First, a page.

1. Years ago I was really busy and made the mistake of sending some of my old Mac hardware off to someone (shall remain nameless) to recap and one of those boards happened to be my Mac TV analog board.  It had gone from working properly when I shipped it off to having video that looked just like what @Garrett_B posted when it returned.  I was furious and depressed and put it on a shelf until I had more time to diagnose it.


    2. During my pandemic isolation I started doing my own recapping, and in the process was able to get multiple systems with this same exact Sony Trinitron tube (including Apple AV14 monitor, Mac TV, and an LC575) working with crisp and stable video.  In the process I noticed that all of these Apple designs use a very similar main analog board and even the component labels match.  They also share another very interesting similarity ...


    3.  A few days ago I noticed that @maceffects had posted a list of caps for the Mac TV analog board but there was, what I thought, a huge missing piece of data: the type of capacitor.  Then it hit me.  The nameless individual I referenced above [1] had used low-quality general purpose (GP) caps for everything on the logic board.  But in my work with all of these analog boards I've been soldering on Apple specifically used low impedance (LI) caps for a number of the ones in the CRT circuit.  Consistently from board to board specific ones, even through changes in vendor (Nichicon, UCC, Rubycon), all of these specific caps were LI designs.  One of those LI caps in particular, CF8, is known to cause unstable video and distortion when it drifts off spec due to leakage or other issue.  Replacing it with a correct one restores proper video.  


    I am not an electronics expert (I know exactly enough to be dangerous) but I do know that CRT circuits have a lot of complicated inter-related feedback mechanisms that expect the correct resistance and capacitance in a circuit in order to work properly.  Is it not reasonable to think that maybe caps of the wrong impedance value (or ESR) - either because they have failed due to age, or picking the wrong replacement cap - are causing or at least contributing to this problem?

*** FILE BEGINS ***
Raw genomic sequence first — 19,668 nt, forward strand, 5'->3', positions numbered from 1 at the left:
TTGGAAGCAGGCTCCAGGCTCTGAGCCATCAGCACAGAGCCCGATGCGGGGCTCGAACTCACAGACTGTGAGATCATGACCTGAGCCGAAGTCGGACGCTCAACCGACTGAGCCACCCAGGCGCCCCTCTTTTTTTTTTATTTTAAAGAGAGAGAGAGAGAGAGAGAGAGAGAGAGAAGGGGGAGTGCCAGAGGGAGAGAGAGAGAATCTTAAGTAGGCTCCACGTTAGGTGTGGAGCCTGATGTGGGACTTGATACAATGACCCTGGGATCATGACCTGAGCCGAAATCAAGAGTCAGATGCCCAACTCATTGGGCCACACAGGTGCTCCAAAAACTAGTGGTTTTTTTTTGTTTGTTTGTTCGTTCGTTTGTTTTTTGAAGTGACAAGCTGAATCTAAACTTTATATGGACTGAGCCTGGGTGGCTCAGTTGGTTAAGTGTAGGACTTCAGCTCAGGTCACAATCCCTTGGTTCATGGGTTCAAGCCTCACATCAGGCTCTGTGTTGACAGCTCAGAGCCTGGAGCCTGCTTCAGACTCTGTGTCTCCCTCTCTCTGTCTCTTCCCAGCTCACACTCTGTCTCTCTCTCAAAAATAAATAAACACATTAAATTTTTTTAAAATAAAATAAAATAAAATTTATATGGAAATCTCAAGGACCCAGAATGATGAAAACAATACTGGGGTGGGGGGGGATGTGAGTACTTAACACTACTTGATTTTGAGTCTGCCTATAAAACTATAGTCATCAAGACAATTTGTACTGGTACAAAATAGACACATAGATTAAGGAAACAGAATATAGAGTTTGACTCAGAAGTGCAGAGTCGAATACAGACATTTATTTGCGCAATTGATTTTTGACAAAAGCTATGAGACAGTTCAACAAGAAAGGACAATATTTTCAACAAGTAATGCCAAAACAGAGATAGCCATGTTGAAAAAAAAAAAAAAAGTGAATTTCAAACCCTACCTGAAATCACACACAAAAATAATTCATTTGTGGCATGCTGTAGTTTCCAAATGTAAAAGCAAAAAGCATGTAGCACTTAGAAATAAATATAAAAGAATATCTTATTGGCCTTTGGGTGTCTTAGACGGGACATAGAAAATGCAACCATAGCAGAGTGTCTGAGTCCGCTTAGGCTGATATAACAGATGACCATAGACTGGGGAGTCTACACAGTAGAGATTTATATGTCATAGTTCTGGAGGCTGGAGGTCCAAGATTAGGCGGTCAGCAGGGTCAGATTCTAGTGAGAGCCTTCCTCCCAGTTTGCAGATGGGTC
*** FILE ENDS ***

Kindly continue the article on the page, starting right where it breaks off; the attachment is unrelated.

Maybe I am totally wrong and the flybacks really are the universal cause of this problem, but my anecdotal experience with 1, 2, and 3 make me think that maybe there is a far more simple solution we are overlooking here.  At a minimum maybe the flyback transformer is responsible for fewer of the problems than we blame them for.



    Any time i recap an SMPS circuit or anything with high frequencies, i automatically order low impedence/ESR capacitors, its just habit for me. So this is something i never thought of during the event of NOT having the right caps. 

  11. that reminds me, I have one of those big Sony trinitron (B&W G3) style monitors here that someone brought to me while back. It has a bad flyback as well. it draws too much current in higher resolutions which trigger an x-ray protect shutdown. 


    Only getting worse. 

  12. 3 minutes ago, cheesestraws said:


    I've always conceptualised the flyback as a box full of analogue magic and danger in approximately equal doses...


    Yeah, it can be. it was even worse in the vacuum-tube type TV era. those flybacks were all specific, and they were all more intimately tuned with the horizontal output than they are "today". The horizontal output pulse only affected from center-right of the CRT. The flyback collapse/response affected center-left. Thats why this is important. 


    Newer/more expensive designs. (like Philips RPTVs from the late aughts) had HVGs instead of Flybacks, which they were very similar but they were a self contained unit that was self-oscillating at its own frequency and was in no-way tied to the horizontal output stage, except for phase locking. These are muuuuch easier to substitute if it ever came down to it. 


    But, flybacks that are tied into and intimately involved in the horizontal output network? nope. 

  13. 28 minutes ago, PowerMac_G4 said:


    Flyback failure is sadly only going to become more and more prevalent over the next decade. These parts were never intended to last 30-40 years. We really need to figure out how we can actually save these old machines from a currently-inevitable, permanent death. Is it possible to create an equivalent to a flyback transformer from more modern parts, for example? What's actually inside a flyback transformer besides a pair of coils? I recently expressed my frustration at just how sparse the information is on these parts and what they actually do. I'm no dummy when it comes to electronics but the flyback has always mystified me.